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Published in Print: January 1, 2005, as Extra Terrestrial

Extra Terrestrial

Craig Smith and his high school students turned an empty lot into a wildlife preserve.

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Students at Evanston Township High School don’t have to get on a bus to explore the wetlands, the prairie, or the forest. Thanks to Craig Smith, they just walk out of their classroom to an adjoining three-acre tract of school property, for decades occupied by little more than drifting litter and a few parked cars. Using fund-raisers and student volunteers, Smith, who teaches an anatomy and physiology class and AP environmental science at the Illinois school, has turned the former wasteland into a living classroom—a linked trio of ecosystems in which students can see, smell, and touch what they study.

Craig Smith and his high school students.
Craig Smith and his high school students.
—Andre Vospette

“It was just a dingy lot,” recalls Patty Satkiewicz, a senior in Smith’s class who plans to study biology in college. For Smith, who says it’s hard to excite kids about studying the natural world if they’ve never seen it up close, transforming the property became a teachable moment. During the 1997-98 school year, he and his students ran initial tests, including mapping and soil testing, on the terrain. “He had us do surveys of the land and identify plants in a lot of the forest,” says Monica Garreton, one of Smith’s former students, who’s now in college. After the school board approved the nature center proposal, the landscape architect and crews hired to build it implemented the plan more or less as the class had suggested.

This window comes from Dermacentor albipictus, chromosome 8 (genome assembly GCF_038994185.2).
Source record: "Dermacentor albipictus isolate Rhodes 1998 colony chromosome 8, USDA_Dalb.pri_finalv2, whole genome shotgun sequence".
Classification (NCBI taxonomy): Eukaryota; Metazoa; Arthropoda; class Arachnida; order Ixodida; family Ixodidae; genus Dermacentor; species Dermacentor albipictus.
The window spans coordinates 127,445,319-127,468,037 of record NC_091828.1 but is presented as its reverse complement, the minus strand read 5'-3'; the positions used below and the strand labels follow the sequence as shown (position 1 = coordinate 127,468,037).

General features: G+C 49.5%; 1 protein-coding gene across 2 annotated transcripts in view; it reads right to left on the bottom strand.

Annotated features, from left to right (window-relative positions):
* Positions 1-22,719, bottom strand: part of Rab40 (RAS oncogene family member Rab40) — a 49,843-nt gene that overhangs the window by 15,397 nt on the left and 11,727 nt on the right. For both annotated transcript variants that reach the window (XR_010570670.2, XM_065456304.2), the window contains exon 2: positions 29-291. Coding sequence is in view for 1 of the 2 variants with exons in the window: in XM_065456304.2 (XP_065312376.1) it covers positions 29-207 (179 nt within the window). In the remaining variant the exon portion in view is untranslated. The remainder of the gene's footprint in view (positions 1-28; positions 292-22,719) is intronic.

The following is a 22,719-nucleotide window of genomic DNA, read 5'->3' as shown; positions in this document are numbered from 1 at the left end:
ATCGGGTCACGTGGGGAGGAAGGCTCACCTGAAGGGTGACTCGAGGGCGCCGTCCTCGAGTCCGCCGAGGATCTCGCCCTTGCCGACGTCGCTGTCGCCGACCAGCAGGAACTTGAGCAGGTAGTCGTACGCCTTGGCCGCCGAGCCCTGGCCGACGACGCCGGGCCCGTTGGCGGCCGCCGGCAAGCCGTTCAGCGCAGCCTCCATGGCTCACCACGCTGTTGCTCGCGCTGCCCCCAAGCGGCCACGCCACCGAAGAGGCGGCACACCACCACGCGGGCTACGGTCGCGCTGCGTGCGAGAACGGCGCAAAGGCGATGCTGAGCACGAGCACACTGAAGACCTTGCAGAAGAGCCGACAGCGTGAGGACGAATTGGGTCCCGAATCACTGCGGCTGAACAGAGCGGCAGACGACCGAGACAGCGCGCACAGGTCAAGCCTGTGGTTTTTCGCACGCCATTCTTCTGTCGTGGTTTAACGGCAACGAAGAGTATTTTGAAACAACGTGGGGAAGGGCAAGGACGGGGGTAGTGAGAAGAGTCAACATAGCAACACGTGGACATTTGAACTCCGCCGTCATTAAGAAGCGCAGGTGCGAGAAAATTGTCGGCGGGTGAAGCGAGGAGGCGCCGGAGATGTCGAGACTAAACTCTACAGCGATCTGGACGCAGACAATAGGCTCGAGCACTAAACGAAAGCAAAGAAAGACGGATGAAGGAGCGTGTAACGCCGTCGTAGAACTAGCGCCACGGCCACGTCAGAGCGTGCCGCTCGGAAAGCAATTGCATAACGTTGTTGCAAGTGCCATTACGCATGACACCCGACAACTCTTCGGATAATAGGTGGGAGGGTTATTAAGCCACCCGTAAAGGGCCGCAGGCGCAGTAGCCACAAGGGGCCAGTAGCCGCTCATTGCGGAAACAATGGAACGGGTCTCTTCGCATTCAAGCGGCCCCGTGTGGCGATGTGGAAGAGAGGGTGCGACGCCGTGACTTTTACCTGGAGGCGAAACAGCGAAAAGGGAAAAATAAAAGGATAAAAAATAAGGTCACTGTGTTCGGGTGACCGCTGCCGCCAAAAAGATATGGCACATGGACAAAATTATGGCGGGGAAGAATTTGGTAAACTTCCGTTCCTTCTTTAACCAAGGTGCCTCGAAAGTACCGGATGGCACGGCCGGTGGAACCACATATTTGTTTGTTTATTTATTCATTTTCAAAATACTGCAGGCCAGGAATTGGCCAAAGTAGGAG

Although not quite finished, the nature center had its grand opening this past fall, with Smith’s AP students acting as nature guides and leading Evanstonians through the trails and landscapes. The plot includes aquatic habitats, a forest area, three types of prairies, and a savannah. Turtles, bullfrogs, and toad tadpoles already inhabit the aquatic areas, and oak and hickory saplings are taking root. Smith hopes to put up bluebird houses soon to attract even more wildlife to the area. There’s even an outdoor classroom on-site, complete with benches and a lectern where he can tell his students about the environment that literally surrounds them. As he says, “It’s real life."

Vol. 16, Issue 04, Page 56

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